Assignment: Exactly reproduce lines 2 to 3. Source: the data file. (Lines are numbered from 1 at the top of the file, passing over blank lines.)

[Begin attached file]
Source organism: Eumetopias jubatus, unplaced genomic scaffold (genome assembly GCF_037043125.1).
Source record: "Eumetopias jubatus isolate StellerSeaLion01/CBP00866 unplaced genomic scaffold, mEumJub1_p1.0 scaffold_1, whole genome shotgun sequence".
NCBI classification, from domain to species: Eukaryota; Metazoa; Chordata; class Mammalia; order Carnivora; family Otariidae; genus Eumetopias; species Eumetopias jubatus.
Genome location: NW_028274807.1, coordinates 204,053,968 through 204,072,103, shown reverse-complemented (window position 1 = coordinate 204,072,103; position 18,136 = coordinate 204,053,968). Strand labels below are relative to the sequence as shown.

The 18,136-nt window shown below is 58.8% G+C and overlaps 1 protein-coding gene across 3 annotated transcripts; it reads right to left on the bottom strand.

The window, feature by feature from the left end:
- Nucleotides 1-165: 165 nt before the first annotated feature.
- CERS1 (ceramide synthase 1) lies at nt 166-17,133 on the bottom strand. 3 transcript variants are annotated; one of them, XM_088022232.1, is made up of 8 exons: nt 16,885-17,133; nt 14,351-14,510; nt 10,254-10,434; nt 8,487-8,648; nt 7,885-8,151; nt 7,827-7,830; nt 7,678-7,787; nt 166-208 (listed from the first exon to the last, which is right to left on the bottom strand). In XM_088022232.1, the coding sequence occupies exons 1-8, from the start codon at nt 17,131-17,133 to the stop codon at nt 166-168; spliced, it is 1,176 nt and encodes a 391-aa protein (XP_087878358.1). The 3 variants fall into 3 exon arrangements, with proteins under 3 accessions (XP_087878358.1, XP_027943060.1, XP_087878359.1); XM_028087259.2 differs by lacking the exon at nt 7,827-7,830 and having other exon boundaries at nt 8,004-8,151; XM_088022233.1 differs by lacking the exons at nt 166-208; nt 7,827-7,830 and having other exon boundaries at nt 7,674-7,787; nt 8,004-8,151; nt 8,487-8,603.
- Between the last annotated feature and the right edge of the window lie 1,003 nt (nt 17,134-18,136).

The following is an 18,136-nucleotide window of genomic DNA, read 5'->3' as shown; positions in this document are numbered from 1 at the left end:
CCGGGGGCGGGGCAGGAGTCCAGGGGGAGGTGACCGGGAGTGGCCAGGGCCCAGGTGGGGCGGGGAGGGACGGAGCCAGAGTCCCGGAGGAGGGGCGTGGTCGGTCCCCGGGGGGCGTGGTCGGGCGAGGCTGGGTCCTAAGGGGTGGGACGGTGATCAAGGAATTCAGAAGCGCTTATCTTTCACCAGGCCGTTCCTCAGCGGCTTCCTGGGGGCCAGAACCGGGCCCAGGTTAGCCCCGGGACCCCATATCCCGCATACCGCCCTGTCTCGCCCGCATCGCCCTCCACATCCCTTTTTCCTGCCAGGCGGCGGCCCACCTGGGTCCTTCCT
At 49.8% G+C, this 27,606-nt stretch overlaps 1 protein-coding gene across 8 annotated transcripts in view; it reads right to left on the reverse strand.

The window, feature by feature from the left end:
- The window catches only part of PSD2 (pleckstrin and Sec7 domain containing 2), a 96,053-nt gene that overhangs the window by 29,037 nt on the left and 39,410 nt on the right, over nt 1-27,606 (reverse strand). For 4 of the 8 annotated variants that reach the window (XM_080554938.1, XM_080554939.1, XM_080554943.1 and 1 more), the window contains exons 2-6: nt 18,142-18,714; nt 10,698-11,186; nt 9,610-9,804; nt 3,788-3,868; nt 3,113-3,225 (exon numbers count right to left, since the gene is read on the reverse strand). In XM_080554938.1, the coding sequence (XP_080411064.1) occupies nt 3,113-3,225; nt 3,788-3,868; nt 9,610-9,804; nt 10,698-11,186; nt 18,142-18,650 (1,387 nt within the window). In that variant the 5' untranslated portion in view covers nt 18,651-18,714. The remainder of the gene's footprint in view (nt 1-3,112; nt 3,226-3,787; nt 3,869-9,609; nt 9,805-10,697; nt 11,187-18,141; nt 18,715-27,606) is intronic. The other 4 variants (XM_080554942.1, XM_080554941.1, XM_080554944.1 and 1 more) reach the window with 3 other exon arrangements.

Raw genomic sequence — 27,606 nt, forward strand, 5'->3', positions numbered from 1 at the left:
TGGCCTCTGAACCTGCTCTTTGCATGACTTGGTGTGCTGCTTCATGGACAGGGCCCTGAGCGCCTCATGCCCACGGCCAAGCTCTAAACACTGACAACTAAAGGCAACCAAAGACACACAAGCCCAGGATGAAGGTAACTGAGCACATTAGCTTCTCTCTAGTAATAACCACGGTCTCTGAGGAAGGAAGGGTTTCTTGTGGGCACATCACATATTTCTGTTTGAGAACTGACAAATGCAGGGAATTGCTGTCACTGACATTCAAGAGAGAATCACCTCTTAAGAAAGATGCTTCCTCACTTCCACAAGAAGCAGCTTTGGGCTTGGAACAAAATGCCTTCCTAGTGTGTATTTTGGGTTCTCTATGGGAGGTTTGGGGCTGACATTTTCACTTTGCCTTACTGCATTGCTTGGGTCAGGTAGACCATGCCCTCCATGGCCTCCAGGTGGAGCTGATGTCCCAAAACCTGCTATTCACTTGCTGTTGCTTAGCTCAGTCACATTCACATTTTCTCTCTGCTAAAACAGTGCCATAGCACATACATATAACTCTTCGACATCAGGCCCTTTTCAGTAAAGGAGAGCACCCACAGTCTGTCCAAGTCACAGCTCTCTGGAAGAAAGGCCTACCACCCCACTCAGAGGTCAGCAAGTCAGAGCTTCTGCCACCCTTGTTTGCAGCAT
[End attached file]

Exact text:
Source record: "Eumetopias jubatus isolate StellerSeaLion01/CBP00866 unplaced genomic scaffold, mEumJub1_p1.0 scaffold_1, whole genome shotgun sequence".
NCBI classification, from domain to species: Eukaryota; Metazoa; Chordata; class Mammalia; order Carnivora; family Otariidae; genus Eumetopias; species Eumetopias jubatus.